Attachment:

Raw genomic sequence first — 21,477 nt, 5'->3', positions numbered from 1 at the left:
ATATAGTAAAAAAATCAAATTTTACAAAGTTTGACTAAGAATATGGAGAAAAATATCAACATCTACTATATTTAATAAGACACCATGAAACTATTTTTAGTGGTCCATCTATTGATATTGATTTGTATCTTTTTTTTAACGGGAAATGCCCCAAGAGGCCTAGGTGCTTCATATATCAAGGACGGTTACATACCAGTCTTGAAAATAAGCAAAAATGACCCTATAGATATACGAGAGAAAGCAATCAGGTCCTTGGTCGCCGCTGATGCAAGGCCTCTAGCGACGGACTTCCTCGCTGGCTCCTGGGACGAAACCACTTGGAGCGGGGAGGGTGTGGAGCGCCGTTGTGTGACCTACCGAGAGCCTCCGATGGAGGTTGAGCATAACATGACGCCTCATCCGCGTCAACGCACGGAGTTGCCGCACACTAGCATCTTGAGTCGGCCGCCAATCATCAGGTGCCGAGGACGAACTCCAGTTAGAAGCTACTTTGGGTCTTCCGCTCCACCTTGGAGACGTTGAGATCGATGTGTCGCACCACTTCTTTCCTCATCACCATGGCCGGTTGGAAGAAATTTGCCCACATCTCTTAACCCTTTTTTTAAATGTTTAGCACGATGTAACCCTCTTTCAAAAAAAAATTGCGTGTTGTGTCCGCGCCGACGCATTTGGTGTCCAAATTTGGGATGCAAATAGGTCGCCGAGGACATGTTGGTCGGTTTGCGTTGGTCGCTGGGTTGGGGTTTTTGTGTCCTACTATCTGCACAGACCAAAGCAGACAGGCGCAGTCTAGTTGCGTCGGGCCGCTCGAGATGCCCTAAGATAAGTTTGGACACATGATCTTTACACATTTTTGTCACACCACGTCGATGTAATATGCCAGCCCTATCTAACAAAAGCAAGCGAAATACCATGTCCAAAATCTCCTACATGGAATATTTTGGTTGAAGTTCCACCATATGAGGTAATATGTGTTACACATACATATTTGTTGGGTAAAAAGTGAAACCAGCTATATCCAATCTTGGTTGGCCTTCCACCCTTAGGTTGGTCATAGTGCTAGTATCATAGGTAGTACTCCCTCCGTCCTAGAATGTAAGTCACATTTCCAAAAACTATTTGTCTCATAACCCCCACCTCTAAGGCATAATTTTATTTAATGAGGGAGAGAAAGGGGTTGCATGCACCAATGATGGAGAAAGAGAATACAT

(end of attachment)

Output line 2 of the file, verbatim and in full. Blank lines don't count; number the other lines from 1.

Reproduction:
ATATAGTAAAAAAATCAAATTTTACAAAGTTTGACTAAGAATATGGAGAAAAATATCAACATCTACTATATTTAATAAGACACCATGAAACTATTTTTAGTGGTCCATCTATTGATATTGATTTGTATCTTTTTTTTAACGGGAAATGCCCCAAGAGGCCTAGGTGCTTCATATATCAAGGACGGTTACATACCAGTCTTGAAAATAAGCAAAAATGACCCTATAGATATACGAGAGAAAGCAATCAGGTCCTTGGTCGCCGCTGATGCAAGGCCTCTAGCGACGGACTTCCTCGCTGGCTCCTGGGACGAAACCACTTGGAGCGGGGAGGGTGTGGAGCGCCGTTGTGTGACCTACCGAGAGCCTCCGATGGAGGTTGAGCATAACATGACGCCTCATCCGCGTCAACGCACGGAGTTGCCGCACACTAGCATCTTGAGTCGGCCGCCAATCATCAGGTGCCGAGGACGAACTCCAGTTAGAAGCTACTTTGGGTCTTCCGCTCCACCTTGGAGACGTTGAGATCGATGTGTCGCACCACTTCTTTCCTCATCACCATGGCCGGTTGGAAGAAATTTGCCCACATCTCTTAACCCTTTTTTTAAATGTTTAGCACGATGTAACCCTCTTTCAAAAAAAAATTGCGTGTTGTGTCCGCGCCGACGCATTTGGTGTCCAAATTTGGGATGCAAATAGGTCGCCGAGGACATGTTGGTCGGTTTGCGTTGGTCGCTGGGTTGGGGTTTTTGTGTCCTACTATCTGCACAGACCAAAGCAGACAGGCGCAGTCTAGTTGCGTCGGGCCGCTCGAGATGCCCTAAGATAAGTTTGGACACATGATCTTTACACATTTTTGTCACACCACGTCGATGTAATATGCCAGCCCTATCTAACAAAAGCAAGCGAAATACCATGTCCAAAATCTCCTACATGGAATATTTTGGTTGAAGTTCCACCATATGAGGTAATATGTGTTACACATACATATTTGTTGGGTAAAAAGTGAAACCAGCTATATCCAATCTTGGTTGGCCTTCCACCCTTAGGTTGGTCATAGTGCTAGTATCATAGGTAGTACTCCCTCCGTCCTAGAATGTAAGTCACATTTCCAAAAACTATTTGTCTCATAACCCCCACCTCTAAGGCATAATTTTATTTAATGAGGGAGAGAAAGGGGTTGCATGCACCAATGATGGAGAAAGAGAATACAT